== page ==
Governor McDonnell Deeply Critical of Department of the Interior Decision to Exclude Virginia from Five to Year Offshore Oil Exploration Plan

Tagged in: Advocacy
Governor McDonnell Deeply Critical of Department of the Interior Decision to Exclude Virginia from Five to Year Offshore Oil Exploration Plan


Released November 8, 2011

Governor Bob McDonnell reacted sharply to the Obama Administration's release of the proposed Bureau of Ocean Energy Management (BOEM) Five-Year Outer Continental Shelf Oil and Gas Development Plan, which failed to include oil and gas exploration leases off Virginia's Atlantic Coast. 

"Today's decision will prevent the creation of thousands of new jobs for our citizens. On a bipartisan basis, a majority of Virginia's elected officials in the General Assembly and Congress have repeatedly confirmed our support for the responsible development of offshore energy resources," said Governor McDonnell. "When initially approving the sale of Virginia offshore leases in March 2010, President Obama said he was expanding offshore oil drilling along the Atlantic coast because 'America must break its dependency on foreign oil and rely more on homegrown fuels and clean energy.' That was well said. Virginia is poised to become the 'Energy Capitol of the East Coast' by responsibly developing nuclear, natural gas, coal, biomass, wind, solar, and offshore oil and gas. There is a burgeoning energy exploration industry, hundreds of millions of dollars in new capital investment, and thousands of new jobs at stake if Virginia is not allowed to pursue its innovative and comprehensive energy strategy. 

"This is another glaring example of the abysmal failure of the Obama Administration to develop a comprehensive national energy policy. This failure is preventing our great nation from using all of its God-given natural resources and creating good jobs in the process; jobs our citizens desperately need and deserve. Now that Virginia has been left out of the plan, I urge Congress to quickly pass the Virginia Outer Continental Shelf Energy Production Act of 2011, introduced by Virginia Senators Warner and Webb, and HR 1230 'Restarting American Offshore Leasing Now Act' which has already passed the full House of Representatives, so Virginia can remain on track to create thousands of new energy jobs and help lead our country to more energy independence."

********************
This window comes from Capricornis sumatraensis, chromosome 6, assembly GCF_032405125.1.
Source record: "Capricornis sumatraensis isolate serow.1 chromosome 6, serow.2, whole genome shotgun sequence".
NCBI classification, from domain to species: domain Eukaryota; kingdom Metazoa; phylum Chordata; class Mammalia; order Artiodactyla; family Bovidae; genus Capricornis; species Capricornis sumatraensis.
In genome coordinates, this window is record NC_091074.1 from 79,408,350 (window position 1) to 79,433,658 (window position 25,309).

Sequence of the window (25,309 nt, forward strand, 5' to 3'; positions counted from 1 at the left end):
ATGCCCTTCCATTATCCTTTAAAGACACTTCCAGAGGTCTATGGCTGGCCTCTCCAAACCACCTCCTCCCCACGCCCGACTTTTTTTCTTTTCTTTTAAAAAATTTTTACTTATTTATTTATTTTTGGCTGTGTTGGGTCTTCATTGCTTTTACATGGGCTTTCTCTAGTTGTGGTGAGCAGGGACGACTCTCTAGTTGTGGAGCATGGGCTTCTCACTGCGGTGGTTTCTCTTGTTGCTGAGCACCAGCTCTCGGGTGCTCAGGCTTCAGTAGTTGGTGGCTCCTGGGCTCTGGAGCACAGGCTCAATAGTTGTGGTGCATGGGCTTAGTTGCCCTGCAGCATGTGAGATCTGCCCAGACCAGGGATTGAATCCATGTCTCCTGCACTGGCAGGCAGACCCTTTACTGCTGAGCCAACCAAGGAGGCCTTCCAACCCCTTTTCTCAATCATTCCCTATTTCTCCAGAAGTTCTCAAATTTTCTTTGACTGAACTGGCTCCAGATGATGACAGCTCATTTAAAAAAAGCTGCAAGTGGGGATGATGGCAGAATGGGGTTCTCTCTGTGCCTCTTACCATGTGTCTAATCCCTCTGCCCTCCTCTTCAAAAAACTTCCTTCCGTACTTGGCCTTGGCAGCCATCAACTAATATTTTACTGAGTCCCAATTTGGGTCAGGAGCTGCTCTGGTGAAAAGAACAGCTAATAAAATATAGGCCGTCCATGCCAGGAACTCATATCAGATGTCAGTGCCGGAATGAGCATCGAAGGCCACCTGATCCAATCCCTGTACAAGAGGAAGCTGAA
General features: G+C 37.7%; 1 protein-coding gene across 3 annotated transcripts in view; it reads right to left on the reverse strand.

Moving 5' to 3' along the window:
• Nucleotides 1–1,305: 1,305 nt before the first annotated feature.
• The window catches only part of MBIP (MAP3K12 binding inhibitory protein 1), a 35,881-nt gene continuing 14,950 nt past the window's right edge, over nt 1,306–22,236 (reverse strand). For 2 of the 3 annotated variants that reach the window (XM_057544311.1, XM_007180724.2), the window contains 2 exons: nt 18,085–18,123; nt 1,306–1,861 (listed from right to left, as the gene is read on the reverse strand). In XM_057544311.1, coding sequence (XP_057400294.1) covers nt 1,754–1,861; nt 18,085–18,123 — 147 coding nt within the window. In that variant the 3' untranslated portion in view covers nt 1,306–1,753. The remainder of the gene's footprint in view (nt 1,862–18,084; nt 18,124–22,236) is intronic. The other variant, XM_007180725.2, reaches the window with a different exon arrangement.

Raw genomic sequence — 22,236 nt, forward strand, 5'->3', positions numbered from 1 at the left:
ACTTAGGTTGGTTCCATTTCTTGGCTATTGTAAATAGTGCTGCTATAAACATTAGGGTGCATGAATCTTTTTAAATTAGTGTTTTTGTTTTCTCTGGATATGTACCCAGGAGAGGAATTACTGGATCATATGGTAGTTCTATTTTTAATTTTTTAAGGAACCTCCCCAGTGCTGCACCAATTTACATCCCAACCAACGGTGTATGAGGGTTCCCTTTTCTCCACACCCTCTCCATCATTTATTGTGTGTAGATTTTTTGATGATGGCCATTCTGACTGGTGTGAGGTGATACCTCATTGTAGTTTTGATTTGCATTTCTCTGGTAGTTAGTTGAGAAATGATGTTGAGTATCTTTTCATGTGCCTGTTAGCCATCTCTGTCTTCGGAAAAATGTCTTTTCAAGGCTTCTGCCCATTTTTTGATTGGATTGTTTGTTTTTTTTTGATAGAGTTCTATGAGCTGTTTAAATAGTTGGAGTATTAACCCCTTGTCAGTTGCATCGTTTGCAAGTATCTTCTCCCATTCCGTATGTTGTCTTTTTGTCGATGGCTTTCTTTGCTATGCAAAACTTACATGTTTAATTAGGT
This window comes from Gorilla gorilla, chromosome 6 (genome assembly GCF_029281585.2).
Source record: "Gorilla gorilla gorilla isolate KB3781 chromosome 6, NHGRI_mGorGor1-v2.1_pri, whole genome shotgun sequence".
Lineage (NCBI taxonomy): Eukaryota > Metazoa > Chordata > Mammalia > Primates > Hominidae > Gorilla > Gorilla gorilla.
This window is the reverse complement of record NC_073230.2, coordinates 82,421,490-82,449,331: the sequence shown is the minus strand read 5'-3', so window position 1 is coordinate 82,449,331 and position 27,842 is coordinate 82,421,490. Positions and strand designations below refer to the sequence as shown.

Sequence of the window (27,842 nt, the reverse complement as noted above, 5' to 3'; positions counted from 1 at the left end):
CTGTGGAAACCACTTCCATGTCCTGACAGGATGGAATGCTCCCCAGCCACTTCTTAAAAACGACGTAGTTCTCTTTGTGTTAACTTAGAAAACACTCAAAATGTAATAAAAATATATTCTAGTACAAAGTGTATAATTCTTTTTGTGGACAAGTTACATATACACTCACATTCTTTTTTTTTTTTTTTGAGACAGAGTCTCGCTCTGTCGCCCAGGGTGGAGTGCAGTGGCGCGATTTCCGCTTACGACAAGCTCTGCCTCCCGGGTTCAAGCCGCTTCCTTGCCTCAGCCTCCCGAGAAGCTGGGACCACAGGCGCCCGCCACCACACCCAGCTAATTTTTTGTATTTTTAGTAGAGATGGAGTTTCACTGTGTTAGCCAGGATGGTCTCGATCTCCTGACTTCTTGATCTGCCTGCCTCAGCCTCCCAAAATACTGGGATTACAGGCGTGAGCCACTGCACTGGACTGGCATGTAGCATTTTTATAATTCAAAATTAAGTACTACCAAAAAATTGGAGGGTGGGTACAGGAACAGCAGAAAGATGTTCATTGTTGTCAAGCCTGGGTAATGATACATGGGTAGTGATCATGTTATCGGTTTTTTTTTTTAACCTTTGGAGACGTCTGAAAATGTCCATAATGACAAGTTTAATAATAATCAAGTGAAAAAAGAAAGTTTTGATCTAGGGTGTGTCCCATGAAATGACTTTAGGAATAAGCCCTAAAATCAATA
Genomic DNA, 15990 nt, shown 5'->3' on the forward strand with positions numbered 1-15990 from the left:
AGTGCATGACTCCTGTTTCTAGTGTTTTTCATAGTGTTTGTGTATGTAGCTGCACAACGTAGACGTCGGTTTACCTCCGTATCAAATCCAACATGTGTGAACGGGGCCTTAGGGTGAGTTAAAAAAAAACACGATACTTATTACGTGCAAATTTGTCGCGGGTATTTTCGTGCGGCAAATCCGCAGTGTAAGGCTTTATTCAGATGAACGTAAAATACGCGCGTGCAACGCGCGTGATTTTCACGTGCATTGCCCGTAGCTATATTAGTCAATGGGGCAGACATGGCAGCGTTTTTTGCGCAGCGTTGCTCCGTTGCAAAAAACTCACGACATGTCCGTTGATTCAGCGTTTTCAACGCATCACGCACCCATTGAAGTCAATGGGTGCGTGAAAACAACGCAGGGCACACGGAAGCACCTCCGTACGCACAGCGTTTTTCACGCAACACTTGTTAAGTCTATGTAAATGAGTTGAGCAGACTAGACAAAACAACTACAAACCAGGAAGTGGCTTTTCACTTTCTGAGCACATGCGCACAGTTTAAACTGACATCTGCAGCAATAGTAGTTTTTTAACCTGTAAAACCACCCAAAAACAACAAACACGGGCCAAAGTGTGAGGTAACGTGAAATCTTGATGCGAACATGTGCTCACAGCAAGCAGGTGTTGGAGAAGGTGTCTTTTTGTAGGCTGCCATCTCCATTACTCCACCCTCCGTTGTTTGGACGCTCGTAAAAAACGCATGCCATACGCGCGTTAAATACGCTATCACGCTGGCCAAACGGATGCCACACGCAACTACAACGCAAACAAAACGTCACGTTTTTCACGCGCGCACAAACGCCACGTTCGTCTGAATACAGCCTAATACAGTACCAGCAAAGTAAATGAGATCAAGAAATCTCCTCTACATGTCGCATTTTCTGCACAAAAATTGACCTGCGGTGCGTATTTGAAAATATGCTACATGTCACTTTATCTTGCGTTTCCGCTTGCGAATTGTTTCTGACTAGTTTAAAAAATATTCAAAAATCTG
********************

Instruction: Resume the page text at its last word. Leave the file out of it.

The Department of the Interior approved Virginia's inclusion in Lease Sale 200 in March 2010, and then cancelled Virginia's planned sale of offshore oil and gas exploration leases following the Deepwater Horizon accident in April 2010. At that time, Governor McDonnell said steps should be taken to thoroughly investigate the accident and the change federal oversight and implement new technologies to assure drilling can be done safely. Since then, significant improvements have been made by both government and industry to address these problems, and new deepwater permits are being issued in the Gulf of Mexico where nearly 400 wells already exist. 

"Virginia has aggressively and responsibly pursued the development of its natural resources to benefit the Commonwealth and the nation" Governor McDonnell added. "This decision to exclude Virginia from the five-year offshore development plan will severely hinder Virginia's comprehensive strategy, will cost millions in potential investment, and will squander the opportunity to create thousands of jobs during a time when our economy needs our support. It also represents an embarrassing policy of quitting on an important industry and a lack of confidence in the federal government and the American entrepreneur to solve problems and drill safely." 

The OCS Lands Act requires that the Secretary of the Interior prepare a five-year program that includes a schedule of oil and gas lease sales indicating the size, timing, and location of proposed leasing activity that the secretary determines will best meet national energy needs for the five-year period following its approval.  

Today's announcement starts a 90-day comment period on proposed plan and draft environmental impact statement (EIS). BOEM can then make whatever changes and adjustments to the draft EIS before issuing the proposed program and Final EIS. Congress then will review the plan for 60 days.

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